There is something special about a film that tackles intense situations with grace, power, and understanding in a way that impacts the viewer while treading with caution and maintaining a powerful grip on the darkness of its story...
...Phil Sheerin’s The Winter Lake is a shining example of how to do it right. From the powerfully penned script by David Turpin to the commanding performances by the small cast, where each and every actor is more than up to the task of giving their best in every scene, this is a film that will stay with viewers long after the credits roll.
The story of The Winter Lake follows Tom (Anson Boon) and his mother Elaine (Charlie Murphy) who have recently moved into a family home in the Irish countryside. It is a desolate and beautiful area, but the isolation adds an element of instant eeriness. There is an evident strain between mother and son on display in almost every scene they share. Tom is a bit of a lost soul who, in promotional material, is described as “unstable.” While this is true, there is something more to the nuanced performance Boon gives; you can feel his general pain and constant search for something more in every action, word chosen, and word unspoken. Tom and Elaine have moved in next door to Ward (Michael McElhatton) and his daughter Holly (Emma Mackey) whom on the outset seem to have a better relationship than Tom and Elaine. When Tom discovers something while exploring the lake, the good-natured relationship between Holly and her father is shattered, and Ward will do anything to protect this secret. As Holly and Tom grow closer following his discovery, it pushes Ward down a violent road that erupts into a shocking finale.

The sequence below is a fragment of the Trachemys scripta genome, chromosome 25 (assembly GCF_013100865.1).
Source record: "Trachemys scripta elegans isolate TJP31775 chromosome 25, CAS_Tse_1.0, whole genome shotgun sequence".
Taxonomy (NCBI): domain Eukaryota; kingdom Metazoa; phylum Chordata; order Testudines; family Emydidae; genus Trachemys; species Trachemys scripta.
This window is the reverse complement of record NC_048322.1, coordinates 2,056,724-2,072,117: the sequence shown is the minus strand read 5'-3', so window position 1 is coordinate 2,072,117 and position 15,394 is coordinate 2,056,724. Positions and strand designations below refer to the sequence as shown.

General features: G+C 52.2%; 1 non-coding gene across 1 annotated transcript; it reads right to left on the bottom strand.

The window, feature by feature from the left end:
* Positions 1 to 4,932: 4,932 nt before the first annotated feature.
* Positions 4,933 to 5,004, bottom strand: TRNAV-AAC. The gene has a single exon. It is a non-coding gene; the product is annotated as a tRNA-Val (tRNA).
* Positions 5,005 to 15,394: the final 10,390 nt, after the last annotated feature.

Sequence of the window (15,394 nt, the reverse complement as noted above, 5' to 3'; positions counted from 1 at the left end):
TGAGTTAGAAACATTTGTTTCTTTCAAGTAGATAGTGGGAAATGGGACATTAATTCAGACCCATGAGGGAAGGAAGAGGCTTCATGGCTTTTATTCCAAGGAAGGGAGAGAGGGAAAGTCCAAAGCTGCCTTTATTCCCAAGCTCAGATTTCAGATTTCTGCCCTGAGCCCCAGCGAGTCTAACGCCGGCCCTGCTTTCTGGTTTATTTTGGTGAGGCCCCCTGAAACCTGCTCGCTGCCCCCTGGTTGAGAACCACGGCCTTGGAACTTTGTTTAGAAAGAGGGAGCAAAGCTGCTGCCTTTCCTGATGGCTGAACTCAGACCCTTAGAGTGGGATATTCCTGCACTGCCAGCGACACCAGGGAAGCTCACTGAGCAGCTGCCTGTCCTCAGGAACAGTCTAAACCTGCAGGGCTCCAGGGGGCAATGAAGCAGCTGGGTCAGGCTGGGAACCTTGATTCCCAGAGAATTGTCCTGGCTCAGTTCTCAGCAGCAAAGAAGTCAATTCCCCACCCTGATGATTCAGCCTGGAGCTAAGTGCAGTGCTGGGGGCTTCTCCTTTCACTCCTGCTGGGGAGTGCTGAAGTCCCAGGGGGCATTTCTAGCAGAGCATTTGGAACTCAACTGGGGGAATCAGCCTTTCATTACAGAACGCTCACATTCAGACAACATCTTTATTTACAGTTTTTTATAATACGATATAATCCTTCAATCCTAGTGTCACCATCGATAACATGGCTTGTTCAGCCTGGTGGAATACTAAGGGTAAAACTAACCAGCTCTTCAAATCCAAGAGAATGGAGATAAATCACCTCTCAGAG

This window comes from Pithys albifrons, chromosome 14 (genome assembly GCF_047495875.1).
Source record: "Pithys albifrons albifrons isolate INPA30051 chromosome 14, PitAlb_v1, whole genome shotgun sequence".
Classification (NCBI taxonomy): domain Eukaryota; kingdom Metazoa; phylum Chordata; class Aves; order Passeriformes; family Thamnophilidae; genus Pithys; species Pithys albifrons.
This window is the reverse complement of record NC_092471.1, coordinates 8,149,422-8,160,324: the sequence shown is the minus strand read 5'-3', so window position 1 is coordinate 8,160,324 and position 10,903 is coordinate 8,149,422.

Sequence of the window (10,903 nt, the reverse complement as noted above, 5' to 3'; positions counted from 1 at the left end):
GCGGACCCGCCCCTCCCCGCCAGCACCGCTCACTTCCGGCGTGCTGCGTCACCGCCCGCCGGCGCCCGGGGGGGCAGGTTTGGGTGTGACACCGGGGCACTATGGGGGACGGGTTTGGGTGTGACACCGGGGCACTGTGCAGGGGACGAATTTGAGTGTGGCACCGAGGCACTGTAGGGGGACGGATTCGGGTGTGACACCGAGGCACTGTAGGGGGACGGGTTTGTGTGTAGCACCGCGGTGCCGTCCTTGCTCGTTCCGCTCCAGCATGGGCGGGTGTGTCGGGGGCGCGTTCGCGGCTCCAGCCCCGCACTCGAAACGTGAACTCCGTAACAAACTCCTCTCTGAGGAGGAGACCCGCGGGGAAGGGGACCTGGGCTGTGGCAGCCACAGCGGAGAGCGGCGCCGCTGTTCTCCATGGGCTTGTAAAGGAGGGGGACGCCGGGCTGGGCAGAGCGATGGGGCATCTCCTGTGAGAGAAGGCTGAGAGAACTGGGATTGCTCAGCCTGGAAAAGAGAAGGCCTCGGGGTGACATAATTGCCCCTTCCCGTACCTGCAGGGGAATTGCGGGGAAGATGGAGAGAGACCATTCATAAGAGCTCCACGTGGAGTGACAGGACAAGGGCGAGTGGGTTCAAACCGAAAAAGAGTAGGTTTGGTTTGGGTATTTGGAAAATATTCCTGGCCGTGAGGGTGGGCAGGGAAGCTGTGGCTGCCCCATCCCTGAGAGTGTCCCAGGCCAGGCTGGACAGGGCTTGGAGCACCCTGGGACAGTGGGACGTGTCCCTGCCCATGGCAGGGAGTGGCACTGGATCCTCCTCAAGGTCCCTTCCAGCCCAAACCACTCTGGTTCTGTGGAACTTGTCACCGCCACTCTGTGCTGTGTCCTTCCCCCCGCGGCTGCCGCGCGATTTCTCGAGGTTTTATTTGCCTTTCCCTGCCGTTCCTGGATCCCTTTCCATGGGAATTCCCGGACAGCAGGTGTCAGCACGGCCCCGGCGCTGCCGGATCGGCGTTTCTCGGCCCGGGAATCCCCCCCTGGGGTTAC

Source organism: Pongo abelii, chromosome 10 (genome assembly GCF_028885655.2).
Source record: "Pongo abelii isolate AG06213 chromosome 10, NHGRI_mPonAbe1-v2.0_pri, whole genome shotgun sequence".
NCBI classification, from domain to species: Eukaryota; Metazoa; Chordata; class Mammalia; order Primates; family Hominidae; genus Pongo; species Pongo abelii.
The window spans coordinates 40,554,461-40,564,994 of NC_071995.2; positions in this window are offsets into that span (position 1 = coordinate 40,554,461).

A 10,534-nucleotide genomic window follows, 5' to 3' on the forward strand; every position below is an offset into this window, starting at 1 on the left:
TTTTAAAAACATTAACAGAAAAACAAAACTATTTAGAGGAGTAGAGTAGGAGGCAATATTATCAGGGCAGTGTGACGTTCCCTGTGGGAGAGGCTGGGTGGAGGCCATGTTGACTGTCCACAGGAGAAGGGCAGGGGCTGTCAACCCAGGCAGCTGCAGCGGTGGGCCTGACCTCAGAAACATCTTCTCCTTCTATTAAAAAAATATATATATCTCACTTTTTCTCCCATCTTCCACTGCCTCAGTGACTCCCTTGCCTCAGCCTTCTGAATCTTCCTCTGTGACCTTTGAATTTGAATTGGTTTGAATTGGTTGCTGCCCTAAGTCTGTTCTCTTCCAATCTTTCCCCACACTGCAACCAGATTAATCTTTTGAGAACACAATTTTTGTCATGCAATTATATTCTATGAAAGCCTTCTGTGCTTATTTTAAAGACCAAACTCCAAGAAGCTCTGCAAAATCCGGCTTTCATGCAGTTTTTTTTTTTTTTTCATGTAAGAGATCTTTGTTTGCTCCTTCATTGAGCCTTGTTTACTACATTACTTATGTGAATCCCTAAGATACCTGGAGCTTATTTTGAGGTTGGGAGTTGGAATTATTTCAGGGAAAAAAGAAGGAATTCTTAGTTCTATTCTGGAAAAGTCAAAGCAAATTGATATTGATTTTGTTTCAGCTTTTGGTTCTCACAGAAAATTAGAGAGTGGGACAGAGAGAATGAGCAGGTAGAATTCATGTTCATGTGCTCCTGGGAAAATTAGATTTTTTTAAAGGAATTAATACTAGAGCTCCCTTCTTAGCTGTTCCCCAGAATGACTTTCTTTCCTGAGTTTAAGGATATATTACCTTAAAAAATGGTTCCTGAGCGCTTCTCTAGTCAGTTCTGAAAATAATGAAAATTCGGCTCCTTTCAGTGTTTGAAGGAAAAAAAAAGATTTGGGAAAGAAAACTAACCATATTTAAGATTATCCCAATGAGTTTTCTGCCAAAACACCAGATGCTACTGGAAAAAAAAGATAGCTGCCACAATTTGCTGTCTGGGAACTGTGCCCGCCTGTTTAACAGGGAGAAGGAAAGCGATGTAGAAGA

Every moment is met with such intention and understanding of the scene by each performer. It’s one of the best acted films in years. Emma Mackey’s Holly gives the most refined performance as she has the most to work with story-wise and requires the most range of the four leads. She nails it in every way. That is not to say the others are lacking; each has a clear grasp on the role they are given, and it works in perfect harmony to create beauty out of a horrific tale.
Another strong point in the film is the way everything works together to build tension. The score is understated throughout the film, intentionally subdued and at times unnoticeable. Every chord adds to the sense of unease in the whole feature. Composer August Murphy-King seems to understand the sonic tale that needs to be told along with the visuals. It even feels at times like each actor is also a part of the orchestra, which only adds to their powerful performances.
The biggest strength is the cinematography by Ruairi O’Brien. The countryside is undeniably beautiful, but it takes a certain eye to pull that beauty into a film filled with so much darkness and effectively juxtapose those two contradicting concepts. There is a strength sometimes missed in lower-budgeted films where the cinematography is passable but not on the same creative page. Here, it works in perfect concert with every other moving piece.
The subject matter might be a bit too close to home for some viewers. In fact, this reviewer has turned down reviewing other films of a similar nature. There is something so dark about what transpires that makes it impossible to write about due to personal experiences. That said, a heavy trigger warning should be taken. However, if one can allow the story to unfold and see the ways this film deals with a heavy and heartbreaking tale, there is so much to take away from the performances, script, and storytelling. I cannot give this team enough accolades, from cinematography to acting. Winter Lake may, understandably, be too much for some, but it is evident that everyone involved treated the making of this incredibly dark, powerful film with care.
The Winter Lake is now in Select Theaters and comes to VOD on March 9th + releasing on DVD on March 23rd from Epic Pictures!
By Justin Drabek
Please consider joining us in celebrating Women in Horror Month by donating to CineFemme at https://cinefemme.net/donate/